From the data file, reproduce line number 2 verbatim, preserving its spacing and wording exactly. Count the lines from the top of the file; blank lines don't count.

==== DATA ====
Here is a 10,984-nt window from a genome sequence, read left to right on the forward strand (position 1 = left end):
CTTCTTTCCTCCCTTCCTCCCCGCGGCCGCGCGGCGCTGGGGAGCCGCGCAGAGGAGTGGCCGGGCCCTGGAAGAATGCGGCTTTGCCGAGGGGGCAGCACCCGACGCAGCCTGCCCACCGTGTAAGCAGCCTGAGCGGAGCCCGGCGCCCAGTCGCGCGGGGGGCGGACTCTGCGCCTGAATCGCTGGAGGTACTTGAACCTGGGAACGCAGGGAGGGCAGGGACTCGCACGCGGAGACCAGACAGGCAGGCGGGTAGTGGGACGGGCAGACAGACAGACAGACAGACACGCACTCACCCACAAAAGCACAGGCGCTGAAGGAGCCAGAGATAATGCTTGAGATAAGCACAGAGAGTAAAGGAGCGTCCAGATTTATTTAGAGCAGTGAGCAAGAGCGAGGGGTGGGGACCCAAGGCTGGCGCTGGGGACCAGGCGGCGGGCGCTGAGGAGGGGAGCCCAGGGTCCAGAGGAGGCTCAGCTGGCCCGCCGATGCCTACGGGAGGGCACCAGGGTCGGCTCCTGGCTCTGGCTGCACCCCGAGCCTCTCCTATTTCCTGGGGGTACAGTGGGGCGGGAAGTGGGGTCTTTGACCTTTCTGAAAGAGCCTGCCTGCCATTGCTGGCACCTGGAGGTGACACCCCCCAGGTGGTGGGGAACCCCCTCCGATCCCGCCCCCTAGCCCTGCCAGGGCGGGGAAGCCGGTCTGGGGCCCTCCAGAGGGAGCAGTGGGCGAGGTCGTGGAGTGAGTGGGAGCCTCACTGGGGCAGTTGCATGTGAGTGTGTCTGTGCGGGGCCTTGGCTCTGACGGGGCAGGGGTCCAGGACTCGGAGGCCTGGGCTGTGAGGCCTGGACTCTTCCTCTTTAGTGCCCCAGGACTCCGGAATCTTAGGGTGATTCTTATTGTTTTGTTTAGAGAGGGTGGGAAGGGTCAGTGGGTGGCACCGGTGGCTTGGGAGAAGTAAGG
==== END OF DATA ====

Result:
CTTCTTTCCTCCCTTCCTCCCCGCGGCCGCGCGGCGCTGGGGAGCCGCGCAGAGGAGTGGCCGGGCCCTGGAAGAATGCGGCTTTGCCGAGGGGGCAGCACCCGACGCAGCCTGCCCACCGTGTAAGCAGCCTGAGCGGAGCCCGGCGCCCAGTCGCGCGGGGGGCGGACTCTGCGCCTGAATCGCTGGAGGTACTTGAACCTGGGAACGCAGGGAGGGCAGGGACTCGCACGCGGAGACCAGACAGGCAGGCGGGTAGTGGGACGGGCAGACAGACAGACAGACAGACACGCACTCACCCACAAAAGCACAGGCGCTGAAGGAGCCAGAGATAATGCTTGAGATAAGCACAGAGAGTAAAGGAGCGTCCAGATTTATTTAGAGCAGTGAGCAAGAGCGAGGGGTGGGGACCCAAGGCTGGCGCTGGGGACCAGGCGGCGGGCGCTGAGGAGGGGAGCCCAGGGTCCAGAGGAGGCTCAGCTGGCCCGCCGATGCCTACGGGAGGGCACCAGGGTCGGCTCCTGGCTCTGGCTGCACCCCGAGCCTCTCCTATTTCCTGGGGGTACAGTGGGGCGGGAAGTGGGGTCTTTGACCTTTCTGAAAGAGCCTGCCTGCCATTGCTGGCACCTGGAGGTGACACCCCCCAGGTGGTGGGGAACCCCCTCCGATCCCGCCCCCTAGCCCTGCCAGGGCGGGGAAGCCGGTCTGGGGCCCTCCAGAGGGAGCAGTGGGCGAGGTCGTGGAGTGAGTGGGAGCCTCACTGGGGCAGTTGCATGTGAGTGTGTCTGTGCGGGGCCTTGGCTCTGACGGGGCAGGGGTCCAGGACTCGGAGGCCTGGGCTGTGAGGCCTGGACTCTTCCTCTTTAGTGCCCCAGGACTCCGGAATCTTAGGGTGATTCTTATTGTTTTGTTTAGAGAGGGTGGGAAGGGTCAGTGGGTGGCACCGGTGGCTTGGGAGAAGTAAGG